It’s happened to all of us: you’re reading an article online or a message from a friend on your phone, and where the author intended to display an emoji, all you see is an empty rectangle. This is your device’s way of saying it doesn’t have support for that emoji.
Why is an emoji missing on my operating system?
This is very complex (and interesting!) subject so I’m going to try and give a high-level overview.
To answer this we have to briefly cover what an emoji is. Unicode is a collection of characters and is theoretically supposed to contain all characters required on the web: not just the Latin alphabet, but punctuation, other languages, any symbol you can think of. From the answer to what is Unicode on the Unicode Consortium’s website:
Unicode provides a unique number for every character, no matter what the platform, no matter what the program, no matter what the language.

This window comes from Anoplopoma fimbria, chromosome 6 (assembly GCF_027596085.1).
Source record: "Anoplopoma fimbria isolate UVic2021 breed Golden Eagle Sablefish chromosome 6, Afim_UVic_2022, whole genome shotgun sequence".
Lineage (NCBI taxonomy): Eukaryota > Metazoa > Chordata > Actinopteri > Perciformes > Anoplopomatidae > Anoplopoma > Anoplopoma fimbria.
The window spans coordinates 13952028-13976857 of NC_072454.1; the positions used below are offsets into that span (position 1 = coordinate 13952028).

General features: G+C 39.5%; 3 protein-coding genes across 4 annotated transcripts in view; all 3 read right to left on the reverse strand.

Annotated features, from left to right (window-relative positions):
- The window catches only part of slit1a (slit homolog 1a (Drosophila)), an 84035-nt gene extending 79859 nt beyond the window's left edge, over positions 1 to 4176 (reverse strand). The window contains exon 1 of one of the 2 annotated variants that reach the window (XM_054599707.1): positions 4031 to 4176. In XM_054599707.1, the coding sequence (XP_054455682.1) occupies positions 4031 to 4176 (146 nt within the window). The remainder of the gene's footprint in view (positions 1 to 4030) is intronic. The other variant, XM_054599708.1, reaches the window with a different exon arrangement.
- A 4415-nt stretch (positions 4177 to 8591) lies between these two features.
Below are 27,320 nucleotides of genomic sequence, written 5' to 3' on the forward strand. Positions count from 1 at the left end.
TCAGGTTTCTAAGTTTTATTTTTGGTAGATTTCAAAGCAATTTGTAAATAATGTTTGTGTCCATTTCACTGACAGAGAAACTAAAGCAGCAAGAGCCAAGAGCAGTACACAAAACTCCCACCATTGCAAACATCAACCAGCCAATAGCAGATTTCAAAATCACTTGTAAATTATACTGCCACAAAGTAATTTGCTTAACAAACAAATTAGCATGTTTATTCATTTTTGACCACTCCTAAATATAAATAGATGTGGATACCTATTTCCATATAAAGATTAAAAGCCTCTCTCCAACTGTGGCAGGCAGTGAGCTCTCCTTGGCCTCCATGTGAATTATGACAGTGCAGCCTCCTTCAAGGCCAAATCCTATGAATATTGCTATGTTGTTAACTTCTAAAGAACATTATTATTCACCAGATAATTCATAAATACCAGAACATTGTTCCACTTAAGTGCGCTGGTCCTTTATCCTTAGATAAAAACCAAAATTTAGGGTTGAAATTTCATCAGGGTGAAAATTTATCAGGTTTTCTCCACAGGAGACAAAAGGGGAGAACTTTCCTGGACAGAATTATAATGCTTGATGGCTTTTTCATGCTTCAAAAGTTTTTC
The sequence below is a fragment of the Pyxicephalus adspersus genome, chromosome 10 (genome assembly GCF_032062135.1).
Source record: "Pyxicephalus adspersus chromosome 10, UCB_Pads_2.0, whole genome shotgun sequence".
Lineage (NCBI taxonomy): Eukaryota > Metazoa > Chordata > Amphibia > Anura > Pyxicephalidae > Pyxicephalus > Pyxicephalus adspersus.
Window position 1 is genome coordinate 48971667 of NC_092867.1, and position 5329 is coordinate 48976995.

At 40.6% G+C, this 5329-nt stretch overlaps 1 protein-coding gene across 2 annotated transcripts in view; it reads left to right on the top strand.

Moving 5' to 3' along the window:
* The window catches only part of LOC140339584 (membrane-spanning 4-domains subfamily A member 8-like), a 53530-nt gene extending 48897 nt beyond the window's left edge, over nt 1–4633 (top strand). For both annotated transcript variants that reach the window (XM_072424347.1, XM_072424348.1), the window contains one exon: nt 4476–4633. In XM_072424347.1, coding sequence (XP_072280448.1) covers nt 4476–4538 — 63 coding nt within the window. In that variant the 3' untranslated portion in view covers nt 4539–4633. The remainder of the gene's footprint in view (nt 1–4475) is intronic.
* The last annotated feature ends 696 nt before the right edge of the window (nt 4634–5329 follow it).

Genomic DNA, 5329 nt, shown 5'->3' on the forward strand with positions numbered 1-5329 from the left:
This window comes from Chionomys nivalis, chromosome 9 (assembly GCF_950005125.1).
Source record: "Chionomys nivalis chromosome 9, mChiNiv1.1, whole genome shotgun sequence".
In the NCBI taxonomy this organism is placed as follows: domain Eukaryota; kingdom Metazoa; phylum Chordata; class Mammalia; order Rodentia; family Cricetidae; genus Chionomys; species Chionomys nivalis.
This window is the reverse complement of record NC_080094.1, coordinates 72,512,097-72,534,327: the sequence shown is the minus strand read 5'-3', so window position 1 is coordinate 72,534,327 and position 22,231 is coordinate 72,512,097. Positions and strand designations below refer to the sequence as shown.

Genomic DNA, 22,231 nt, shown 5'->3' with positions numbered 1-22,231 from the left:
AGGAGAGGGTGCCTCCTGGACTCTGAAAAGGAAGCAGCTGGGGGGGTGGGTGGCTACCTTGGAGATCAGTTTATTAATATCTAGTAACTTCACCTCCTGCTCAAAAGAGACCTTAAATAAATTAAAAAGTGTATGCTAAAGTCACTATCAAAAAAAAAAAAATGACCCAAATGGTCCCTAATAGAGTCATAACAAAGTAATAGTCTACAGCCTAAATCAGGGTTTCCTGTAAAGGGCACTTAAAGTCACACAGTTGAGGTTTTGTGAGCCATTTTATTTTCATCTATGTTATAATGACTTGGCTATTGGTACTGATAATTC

This number is called a code point and it’s up to vendors to interpret this appropriately. The visual representation is provided by a glyph in a font. For example, the letter ‘a’ has a Unicode value of
U+0041. The computer sees this code point and finds the corresponding glyph for this and displays the
a on screen.
The same thing happens for emoji. However, emoji are less well-supported than the Latin alphabet, especially newer versions. Much like CSS font-families, a computer operating system has a list of fallback fonts that it can try if the first one doesn’t have support for the emoji code point. Ultimately, if it doesn’t have a glyph for that code point, it will display an icon to indicate that the symbol isn’t available.
How can we avoid displaying missing emoji as web developers?
- Choose a web font that contains emoji for our intended characters
- use something like Twemoji
- Use safer, older emoji that more users are likely to have devices that support it
- Consider whether you could use another visual representation to communicate your idea:
- an emoticon :-)
- an SVG icon
- a HTML entity like
- an image
- Avoid using emoji in your content
Another thing to bear in mind when using emoji is that vendors can choose to represent them very differently. What may appear OK in context viewed on MacOS may look different on a Windows machine or Samsung phone.
To learn more about emoji and how they’re rendered, this Smashing Magazine article is very comprehensive (if a little long-winded).